We’d like to share with you a situation that’s developed recently that affects our work in Palomas. In the last month, a maquiladora–a free trade manufacturing plant–in Juarez has started bussing two shifts of workers from Palomas to their plant that assembles Dell computers. This week, the number has risen to 300 people who commute to Juarez five days each week to work a ten hour shift. Juarez is a two hour trip one way from Palomas.
The workers, men and women, make about $1.66 per hour. Their weekly salary is $1,250 pesos, roughly $80.
We at Border Partners are feeling the impact of this outflow of able-bodied people from the town. There are fewer people on the streets, so the town feels more vacant. Our programs are affected. One example of that is that many of our loyal volunteers are no longer able to work in the community garden.
These jobs complicate family life. One of our staff people, for instance, must take care of her grandchildren each afternoon and evening so her daughter can work the night shift.
We feel conflicted about this new employment development in Palomas. The opportunity for employment is positive because there are so few jobs in Palomas. Employment is a consistent need and we’re glad that people can experience the dignity of work and earn some money. But, at the same time we wonder: is it reasonable for a person to commute so far and work such long hours to earn this very low wage?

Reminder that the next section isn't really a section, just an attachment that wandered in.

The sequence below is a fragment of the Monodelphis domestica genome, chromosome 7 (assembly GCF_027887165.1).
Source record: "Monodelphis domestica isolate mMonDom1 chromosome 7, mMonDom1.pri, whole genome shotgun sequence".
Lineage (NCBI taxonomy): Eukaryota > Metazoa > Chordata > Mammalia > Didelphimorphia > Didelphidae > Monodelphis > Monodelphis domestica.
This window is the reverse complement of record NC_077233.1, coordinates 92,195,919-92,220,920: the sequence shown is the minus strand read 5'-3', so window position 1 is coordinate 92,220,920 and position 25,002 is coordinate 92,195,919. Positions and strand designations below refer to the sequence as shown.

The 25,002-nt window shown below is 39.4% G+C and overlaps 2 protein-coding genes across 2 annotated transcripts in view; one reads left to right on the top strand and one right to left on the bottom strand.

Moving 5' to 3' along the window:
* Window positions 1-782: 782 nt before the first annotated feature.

In addition, exporting personnel for work has ushered in what appears to us to be a new social problem in Palomas. There are many children who are left at home with no adult on site while the parent or guardian is gone for their 14 hour workday. Currently, school is still in session, and that alleviates the ramifications for now. But, from the beginning of July until mid August, there will be no school or other facility for these unattended children. A parent cannot afford to pay for child care from the low wages they’re earning. We see the potential for some very negative consequences due to work-related parental absence in the homes.
There are no easy answers.